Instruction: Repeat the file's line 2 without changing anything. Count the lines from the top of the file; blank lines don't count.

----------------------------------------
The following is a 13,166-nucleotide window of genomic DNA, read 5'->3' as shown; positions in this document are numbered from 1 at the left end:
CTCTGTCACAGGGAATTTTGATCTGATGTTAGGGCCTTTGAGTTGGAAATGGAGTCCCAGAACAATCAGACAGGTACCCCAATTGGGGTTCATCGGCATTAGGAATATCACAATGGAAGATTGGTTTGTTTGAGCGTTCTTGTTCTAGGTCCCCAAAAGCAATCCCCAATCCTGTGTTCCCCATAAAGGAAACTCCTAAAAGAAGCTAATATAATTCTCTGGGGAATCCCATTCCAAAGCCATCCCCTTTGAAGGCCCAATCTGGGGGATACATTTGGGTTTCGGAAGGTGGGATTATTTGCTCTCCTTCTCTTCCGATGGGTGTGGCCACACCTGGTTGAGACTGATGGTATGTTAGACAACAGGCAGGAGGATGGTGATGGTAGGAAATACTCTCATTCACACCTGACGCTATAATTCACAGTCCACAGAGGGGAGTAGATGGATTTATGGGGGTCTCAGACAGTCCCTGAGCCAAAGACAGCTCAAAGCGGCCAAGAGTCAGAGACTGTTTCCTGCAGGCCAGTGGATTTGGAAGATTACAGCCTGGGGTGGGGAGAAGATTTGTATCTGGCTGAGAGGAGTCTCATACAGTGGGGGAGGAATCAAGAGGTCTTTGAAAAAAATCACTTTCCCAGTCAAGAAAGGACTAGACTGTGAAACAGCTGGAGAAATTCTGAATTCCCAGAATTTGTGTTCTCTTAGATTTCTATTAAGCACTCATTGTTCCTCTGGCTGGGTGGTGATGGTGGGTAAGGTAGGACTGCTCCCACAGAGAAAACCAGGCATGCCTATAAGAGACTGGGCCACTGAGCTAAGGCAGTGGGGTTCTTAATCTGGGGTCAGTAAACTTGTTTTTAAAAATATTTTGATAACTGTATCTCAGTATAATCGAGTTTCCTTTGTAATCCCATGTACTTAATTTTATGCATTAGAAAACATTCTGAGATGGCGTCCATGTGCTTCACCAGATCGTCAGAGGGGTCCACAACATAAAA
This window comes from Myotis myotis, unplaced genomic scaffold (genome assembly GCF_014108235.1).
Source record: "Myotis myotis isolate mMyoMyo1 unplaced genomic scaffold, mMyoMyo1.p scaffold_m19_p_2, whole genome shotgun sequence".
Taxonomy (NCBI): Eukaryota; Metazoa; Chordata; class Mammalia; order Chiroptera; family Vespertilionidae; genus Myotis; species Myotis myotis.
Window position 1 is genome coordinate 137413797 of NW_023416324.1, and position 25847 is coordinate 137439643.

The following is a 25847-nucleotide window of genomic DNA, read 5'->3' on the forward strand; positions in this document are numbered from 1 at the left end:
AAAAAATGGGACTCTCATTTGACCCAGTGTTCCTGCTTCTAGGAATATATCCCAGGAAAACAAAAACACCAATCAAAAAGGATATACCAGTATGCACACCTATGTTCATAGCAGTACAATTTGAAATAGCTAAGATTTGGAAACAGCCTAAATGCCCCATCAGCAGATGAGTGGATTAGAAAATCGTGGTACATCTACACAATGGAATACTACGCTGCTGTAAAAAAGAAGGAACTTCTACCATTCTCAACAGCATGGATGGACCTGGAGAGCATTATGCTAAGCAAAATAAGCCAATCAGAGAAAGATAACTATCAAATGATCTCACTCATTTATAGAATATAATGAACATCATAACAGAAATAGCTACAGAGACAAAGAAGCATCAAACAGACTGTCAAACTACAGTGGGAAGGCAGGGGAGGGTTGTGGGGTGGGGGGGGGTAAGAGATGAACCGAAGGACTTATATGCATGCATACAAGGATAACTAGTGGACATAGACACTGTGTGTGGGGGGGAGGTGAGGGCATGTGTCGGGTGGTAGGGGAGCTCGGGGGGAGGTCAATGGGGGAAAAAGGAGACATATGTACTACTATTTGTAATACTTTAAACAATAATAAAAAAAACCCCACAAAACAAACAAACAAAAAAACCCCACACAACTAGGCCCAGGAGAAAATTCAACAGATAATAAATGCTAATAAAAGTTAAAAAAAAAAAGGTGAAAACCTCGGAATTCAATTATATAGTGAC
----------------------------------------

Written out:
CTCTGTCACAGGGAATTTTGATCTGATGTTAGGGCCTTTGAGTTGGAAATGGAGTCCCAGAACAATCAGACAGGTACCCCAATTGGGGTTCATCGGCATTAGGAATATCACAATGGAAGATTGGTTTGTTTGAGCGTTCTTGTTCTAGGTCCCCAAAAGCAATCCCCAATCCTGTGTTCCCCATAAAGGAAACTCCTAAAAGAAGCTAATATAATTCTCTGGGGAATCCCATTCCAAAGCCATCCCCTTTGAAGGCCCAATCTGGGGGATACATTTGGGTTTCGGAAGGTGGGATTATTTGCTCTCCTTCTCTTCCGATGGGTGTGGCCACACCTGGTTGAGACTGATGGTATGTTAGACAACAGGCAGGAGGATGGTGATGGTAGGAAATACTCTCATTCACACCTGACGCTATAATTCACAGTCCACAGAGGGGAGTAGATGGATTTATGGGGGTCTCAGACAGTCCCTGAGCCAAAGACAGCTCAAAGCGGCCAAGAGTCAGAGACTGTTTCCTGCAGGCCAGTGGATTTGGAAGATTACAGCCTGGGGTGGGGAGAAGATTTGTATCTGGCTGAGAGGAGTCTCATACAGTGGGGGAGGAATCAAGAGGTCTTTGAAAAAAATCACTTTCCCAGTCAAGAAAGGACTAGACTGTGAAACAGCTGGAGAAATTCTGAATTCCCAGAATTTGTGTTCTCTTAGATTTCTATTAAGCACTCATTGTTCCTCTGGCTGGGTGGTGATGGTGGGTAAGGTAGGACTGCTCCCACAGAGAAAACCAGGCATGCCTATAAGAGACTGGGCCACTGAGCTAAGGCAGTGGGGTTCTTAATCTGGGGTCAGTAAACTTGTTTTTAAAAATATTTTGATAACTGTATCTCAGTATAATCGAGTTTCCTTTGTAATCCCATGTACTTAATTTTATGCATTAGAAAACATTCTGAGATGGCGTCCATGTGCTTCACCAGATCGTCAGAGGGGTCCACAACATAAAA